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Stop the silence, unmask the violence

  • Published
  • By Kim Peek
  • 375th Medical Group, Family Advocate
October is Domestic Violence Awareness Month. It's important to remember that preventing domestic violence is the responsibility of the abuser and not the victim.

There are several ways to define domestic abuse, but the key points are: it's an issue of misuse of power and control; it can be physical, sexual or emotional in nature; and it can be done by using various methods. Examples are: financial control, coercion and threats, intimidation, isolation, jealousy and blame to justify actions, and using the children as leverage.

Domestic violence is not new to our culture. It has existed as long as one can remember. Often when people hear the statistics about domestic violence, they feel that it does not affect or pertain to them. Most people feel badly about the person who experiences these actions, but many feel powerless to address the issue of domestic violence. There are some active steps that can make a difference.

First, evaluate and understand views on male dominance and which aspects of these views lay the foundation of domestic violence and sexual violence. It is important to acknowledge that at times someone needs to take control of a situation or activity.

However, this needs to be done in a healthy manner and not by using violence, threats, or intimidation. Society conditions us from a very early age to buy into phrases or thoughts such as, "act like a man," "you need to man up," or "who wears the pants in this relationship." Once we understand the role these views have in validating the use of power and control over another person we can begin to change societal views.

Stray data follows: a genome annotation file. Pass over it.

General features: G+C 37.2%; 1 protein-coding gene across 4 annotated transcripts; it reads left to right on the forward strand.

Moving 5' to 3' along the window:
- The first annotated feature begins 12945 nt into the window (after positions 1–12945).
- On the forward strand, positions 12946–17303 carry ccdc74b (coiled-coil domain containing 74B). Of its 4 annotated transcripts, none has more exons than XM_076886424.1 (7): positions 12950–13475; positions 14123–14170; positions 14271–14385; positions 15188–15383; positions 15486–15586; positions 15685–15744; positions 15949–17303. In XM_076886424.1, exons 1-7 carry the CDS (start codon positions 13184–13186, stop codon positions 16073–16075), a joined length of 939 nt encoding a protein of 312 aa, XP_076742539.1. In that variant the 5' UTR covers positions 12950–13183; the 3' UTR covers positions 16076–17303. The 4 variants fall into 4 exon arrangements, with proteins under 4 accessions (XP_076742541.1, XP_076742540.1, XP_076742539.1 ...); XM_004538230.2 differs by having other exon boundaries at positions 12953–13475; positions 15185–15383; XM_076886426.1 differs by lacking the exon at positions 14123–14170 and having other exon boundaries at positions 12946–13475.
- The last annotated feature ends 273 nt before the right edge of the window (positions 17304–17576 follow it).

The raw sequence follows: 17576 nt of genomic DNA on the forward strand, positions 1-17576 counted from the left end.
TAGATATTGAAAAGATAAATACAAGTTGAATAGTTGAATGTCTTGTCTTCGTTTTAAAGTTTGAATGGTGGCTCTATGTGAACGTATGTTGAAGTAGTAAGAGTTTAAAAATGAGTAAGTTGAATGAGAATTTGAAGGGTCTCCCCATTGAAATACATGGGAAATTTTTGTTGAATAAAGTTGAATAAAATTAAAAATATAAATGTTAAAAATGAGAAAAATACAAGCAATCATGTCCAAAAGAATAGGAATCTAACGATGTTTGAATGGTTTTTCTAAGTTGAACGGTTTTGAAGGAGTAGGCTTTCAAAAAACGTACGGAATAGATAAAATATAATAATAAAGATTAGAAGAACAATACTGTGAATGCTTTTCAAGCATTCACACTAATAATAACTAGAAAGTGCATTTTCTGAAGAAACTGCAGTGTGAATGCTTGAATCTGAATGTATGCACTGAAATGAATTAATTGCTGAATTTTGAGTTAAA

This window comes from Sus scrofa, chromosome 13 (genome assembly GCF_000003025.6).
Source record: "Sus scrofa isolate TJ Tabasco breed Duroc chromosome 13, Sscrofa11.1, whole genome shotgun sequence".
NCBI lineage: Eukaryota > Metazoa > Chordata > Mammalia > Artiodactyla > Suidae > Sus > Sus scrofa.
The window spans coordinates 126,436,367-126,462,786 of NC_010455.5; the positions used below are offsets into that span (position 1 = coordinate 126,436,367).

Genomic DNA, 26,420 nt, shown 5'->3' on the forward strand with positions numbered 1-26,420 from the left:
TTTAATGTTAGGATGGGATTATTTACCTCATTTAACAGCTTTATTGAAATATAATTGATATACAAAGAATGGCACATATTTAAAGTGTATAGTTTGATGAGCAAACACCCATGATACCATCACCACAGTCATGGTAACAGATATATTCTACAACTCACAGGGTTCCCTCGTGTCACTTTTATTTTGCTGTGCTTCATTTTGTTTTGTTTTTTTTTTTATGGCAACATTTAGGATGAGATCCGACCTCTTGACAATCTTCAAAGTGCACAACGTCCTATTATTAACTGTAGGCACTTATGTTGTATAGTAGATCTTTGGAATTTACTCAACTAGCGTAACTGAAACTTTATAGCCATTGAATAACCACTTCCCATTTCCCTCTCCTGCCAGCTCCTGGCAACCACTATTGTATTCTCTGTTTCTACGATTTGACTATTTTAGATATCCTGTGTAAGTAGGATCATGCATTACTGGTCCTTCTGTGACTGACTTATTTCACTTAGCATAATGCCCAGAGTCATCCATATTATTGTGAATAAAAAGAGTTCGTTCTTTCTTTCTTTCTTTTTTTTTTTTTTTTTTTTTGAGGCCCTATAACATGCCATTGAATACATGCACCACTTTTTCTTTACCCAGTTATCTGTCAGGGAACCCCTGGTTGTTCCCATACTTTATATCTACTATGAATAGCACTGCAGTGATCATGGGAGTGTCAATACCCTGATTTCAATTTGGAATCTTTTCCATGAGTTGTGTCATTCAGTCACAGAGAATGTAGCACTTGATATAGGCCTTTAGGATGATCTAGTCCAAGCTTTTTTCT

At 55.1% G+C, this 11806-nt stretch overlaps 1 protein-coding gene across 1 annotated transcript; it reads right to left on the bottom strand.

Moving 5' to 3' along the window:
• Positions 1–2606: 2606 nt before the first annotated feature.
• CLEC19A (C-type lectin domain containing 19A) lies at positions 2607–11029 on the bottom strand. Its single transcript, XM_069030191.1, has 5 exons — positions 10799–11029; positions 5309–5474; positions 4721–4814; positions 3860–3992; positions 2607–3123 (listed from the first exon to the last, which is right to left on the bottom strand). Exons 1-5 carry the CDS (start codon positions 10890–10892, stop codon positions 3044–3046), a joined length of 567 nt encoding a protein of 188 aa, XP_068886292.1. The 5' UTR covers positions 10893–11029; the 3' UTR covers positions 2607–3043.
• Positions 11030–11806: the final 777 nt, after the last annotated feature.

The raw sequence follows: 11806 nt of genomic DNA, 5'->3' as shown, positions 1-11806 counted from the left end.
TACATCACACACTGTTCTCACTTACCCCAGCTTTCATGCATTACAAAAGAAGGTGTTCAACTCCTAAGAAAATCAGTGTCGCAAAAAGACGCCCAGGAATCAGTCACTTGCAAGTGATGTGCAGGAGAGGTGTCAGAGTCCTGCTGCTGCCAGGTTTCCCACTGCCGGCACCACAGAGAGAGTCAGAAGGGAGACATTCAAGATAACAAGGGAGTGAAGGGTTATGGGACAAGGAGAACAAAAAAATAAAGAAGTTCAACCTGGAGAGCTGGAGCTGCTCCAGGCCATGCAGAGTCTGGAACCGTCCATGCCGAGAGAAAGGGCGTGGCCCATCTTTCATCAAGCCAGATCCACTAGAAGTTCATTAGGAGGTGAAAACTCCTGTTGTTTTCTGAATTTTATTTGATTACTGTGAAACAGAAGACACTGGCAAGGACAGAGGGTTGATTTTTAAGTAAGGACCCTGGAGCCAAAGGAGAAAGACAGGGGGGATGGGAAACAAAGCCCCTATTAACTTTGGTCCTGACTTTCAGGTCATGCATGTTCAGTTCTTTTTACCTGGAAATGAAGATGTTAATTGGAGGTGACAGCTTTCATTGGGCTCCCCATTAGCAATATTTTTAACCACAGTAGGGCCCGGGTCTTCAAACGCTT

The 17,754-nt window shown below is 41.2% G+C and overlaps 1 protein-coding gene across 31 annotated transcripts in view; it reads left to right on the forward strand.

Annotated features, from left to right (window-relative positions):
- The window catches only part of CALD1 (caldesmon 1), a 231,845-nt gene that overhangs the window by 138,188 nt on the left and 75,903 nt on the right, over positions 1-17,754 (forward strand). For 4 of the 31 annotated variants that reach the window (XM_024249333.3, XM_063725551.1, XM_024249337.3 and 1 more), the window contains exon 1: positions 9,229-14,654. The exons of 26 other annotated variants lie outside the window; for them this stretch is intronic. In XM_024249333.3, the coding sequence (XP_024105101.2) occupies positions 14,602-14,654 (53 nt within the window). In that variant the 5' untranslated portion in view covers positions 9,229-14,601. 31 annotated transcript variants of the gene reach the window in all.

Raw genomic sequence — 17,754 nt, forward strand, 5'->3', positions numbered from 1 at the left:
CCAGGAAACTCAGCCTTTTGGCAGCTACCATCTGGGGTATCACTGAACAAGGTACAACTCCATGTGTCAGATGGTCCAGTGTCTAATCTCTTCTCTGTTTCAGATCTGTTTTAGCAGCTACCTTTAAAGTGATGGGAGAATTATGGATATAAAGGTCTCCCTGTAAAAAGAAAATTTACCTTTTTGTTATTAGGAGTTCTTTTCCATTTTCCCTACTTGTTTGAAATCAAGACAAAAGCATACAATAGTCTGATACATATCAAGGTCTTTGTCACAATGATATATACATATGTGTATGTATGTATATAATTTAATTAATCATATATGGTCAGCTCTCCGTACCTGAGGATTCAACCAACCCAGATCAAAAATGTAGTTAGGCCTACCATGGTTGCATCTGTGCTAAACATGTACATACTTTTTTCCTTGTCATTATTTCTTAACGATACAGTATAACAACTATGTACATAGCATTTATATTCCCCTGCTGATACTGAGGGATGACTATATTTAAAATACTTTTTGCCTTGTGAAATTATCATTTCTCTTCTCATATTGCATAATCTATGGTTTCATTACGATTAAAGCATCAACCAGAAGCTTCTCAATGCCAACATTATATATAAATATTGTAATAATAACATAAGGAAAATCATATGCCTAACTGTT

Second, examine and challenge the individual beliefs of someone who is abusive. It is natural to react with a desire to keep this quiet or secret, but secrets should not occur if someone is being harmed. If someone is being harmed by domestic violence, it's our responsibility to speak out, reach out, or seek help for this person. We need to stop looking in the other direction or pretending that nothing is wrong or abuse is not happening. We need to change the practice of avoidance/denial and stop minimizing the negative effects that domestic violence has on our society. We need to move forward in actions and change the way we see our own responsibility in this social problem.

Everyone should be part of the change that must happen. So when you hear the statistics about the number of people who were abused physically, sexually or emotionally, think about what you have done to reduce these numbers.

Next, it is important to remember that our silence is affirming to those engaged in power and control. Sending the message that dominance over another is unacceptable can be done simply by saying, "I don't agree," "real men don't hit," "trying to control others is a form of bullying."

It's everyone's responsibility to help stop this behavior. Everyone should send the message to the abusers that it is not alright to attempt to control, hit, or degrade another person. If everyone begins to use nonviolent messages to support the use of nonviolent behaviors in relationships this will impact the way domestic violence is viewed and perceived by all and begin the healing process and attitude change in our society.

Lastly, everyone can become educated on ways to prevent domestic violence in our community especially with our children, teens, and young adults. If everyone takes an active role in creating a culture in which violence against others is not tolerated, this perceptual shift would begin to make the behavioral changes needed to reduce the impact of domestic violence on individuals, families, communities, and ultimately our country.